Since so much former chipset functionality now resides on the CPU die, and since there are only a handful of third-party peripheral controllers out there, we rarely see meaningful performance differences between motherboards these days. That said, we still test system performance with different motherboards, if for no other reason than to ensure everything is functioning correctly.
When it comes to testing motherboard performance, we've usually gathered benchmark results using the CPU's peak stock memory multipliers. Since DDR4 is so new, however, and Skylake's 2133MHz maximum stock DDR4 speed is so conservative, we've continued what we started with our X99 reviews and tested our Z170 boards with the memory clocked at the highest speed we can attain while keeping the CPU at its stock clocks.
With no other Z170 boards on hand for comparison, we decided to test against the Z97-P that I reviewed earlier this year. Rather than take the results straight from that review, though, we got some fresh numbers for the board with a Core i7-4790K. To make things interesting, we ran tests with the Z97-P's DDR3 memory clocked at 2400 MT/s. The DDR4 DIMMs in our Z170-A were running at 3000 MT/s. This hardly makes for an apples-to-apples comparison, but the results are interesting nonetheless.
Of the above results, the 7-Zip Decompression test shows us something unexpected. There, we see the Devil's Canyon Core i7-4790K leading the Skylake Core i7-6700K by 6%. This result is repeatable, and the trend corresponds to what Scott saw in his Core i7-6700K review. In the rest of the tests, Skylake matches or beats Haswell, as we would
expect hope for Intel's most recent "tock."
When it comes to boot times, the Z97-P leads the Z170-A by a margin of just over eight seconds. It's worth pointing out that the Fast Boot setting on our Z170-A didn't seem to have any effect on the time it took to go from power-on to the Windows 8.1 desktop. We're looking into this behavior with Asus, and we'll update the review with our findings when we have them. In the meantime, modern systems have perfectly functional sleep and hibernate modes that can mitigate these boot times.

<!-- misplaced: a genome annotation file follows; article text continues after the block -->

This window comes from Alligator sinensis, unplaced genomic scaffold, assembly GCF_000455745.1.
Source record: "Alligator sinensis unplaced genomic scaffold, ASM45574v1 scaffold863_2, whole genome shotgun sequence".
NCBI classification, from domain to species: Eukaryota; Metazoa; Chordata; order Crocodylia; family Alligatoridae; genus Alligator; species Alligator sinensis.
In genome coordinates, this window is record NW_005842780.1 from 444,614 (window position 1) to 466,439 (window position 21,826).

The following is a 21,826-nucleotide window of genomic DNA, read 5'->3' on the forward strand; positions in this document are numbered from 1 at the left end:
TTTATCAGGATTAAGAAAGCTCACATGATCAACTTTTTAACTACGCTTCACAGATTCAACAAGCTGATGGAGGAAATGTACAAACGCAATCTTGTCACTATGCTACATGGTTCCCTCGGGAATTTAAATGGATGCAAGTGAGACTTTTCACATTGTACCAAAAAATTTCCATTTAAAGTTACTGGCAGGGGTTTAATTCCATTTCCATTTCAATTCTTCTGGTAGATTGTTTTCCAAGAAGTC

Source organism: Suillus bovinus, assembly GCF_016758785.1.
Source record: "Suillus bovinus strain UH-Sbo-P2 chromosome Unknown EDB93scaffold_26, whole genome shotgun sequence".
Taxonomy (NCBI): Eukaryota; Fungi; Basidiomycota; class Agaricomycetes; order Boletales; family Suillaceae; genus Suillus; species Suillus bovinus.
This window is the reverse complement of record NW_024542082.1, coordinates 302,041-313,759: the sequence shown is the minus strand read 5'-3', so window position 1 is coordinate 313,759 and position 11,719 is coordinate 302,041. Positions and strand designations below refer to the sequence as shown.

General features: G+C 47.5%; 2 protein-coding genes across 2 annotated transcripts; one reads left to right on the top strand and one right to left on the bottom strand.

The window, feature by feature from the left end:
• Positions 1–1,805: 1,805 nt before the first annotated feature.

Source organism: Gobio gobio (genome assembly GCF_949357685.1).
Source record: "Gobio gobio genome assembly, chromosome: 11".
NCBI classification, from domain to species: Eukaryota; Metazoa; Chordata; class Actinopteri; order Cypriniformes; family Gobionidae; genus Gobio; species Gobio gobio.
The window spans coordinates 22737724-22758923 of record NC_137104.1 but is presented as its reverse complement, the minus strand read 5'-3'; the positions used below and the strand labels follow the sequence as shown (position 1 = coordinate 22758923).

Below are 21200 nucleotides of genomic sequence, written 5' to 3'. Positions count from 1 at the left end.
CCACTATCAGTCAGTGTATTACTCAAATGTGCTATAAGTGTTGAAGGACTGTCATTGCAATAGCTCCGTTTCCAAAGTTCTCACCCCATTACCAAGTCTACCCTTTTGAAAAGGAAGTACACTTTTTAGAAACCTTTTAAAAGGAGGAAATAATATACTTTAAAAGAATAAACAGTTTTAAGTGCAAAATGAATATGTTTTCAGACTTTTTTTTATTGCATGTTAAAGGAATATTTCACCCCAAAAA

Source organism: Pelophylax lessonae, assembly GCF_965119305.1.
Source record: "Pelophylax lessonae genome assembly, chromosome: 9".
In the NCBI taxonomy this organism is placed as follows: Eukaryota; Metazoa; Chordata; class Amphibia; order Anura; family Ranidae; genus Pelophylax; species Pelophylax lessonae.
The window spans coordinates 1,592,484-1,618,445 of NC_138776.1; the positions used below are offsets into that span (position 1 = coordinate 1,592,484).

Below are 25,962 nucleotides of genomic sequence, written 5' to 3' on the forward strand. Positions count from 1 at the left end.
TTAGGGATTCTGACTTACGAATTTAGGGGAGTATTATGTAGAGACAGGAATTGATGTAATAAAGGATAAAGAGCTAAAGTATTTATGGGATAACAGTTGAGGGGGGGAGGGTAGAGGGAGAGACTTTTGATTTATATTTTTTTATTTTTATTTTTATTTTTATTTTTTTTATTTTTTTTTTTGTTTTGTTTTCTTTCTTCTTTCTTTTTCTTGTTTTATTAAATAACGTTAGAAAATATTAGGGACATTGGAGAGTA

We have more Z170 motherboard reviews planned, so we'll be able to assess the Z170-A's performance against its true competitors soon. Don't expect any big revelations, though. Motherboards typically have a negligible performance impact when all other system components are the same.
Unlike performance results, one's choice of motherboard can have a notable impact on power consumption. We measured total system power draw (sans monitor and speakers) at the wall socket with our test system idling for a period of five minutes in the Windows desktop and then under a full load combining Cinebench rendering with the Unigine Valley demo.
Here we see Skylake and the Z170 platform flexing its muscles rather efficiently. The Z170-A has an advantage in idle power consumption, where it consumes 6W less than the Haswell-based system, and also under load, where the gap grows to 25W. It's interesting to note that enabling Asus' EPU power-saving feature produces power savings of a single watt, at most.
The following page is loaded with detailed motherboard specifications, system configurations, and test procedures. If you're thinking of jumping straight to the conclusion, know that you'll be missing out on important details like how many cup holders and fan headers the motherboard has. Not to mention two more pictures!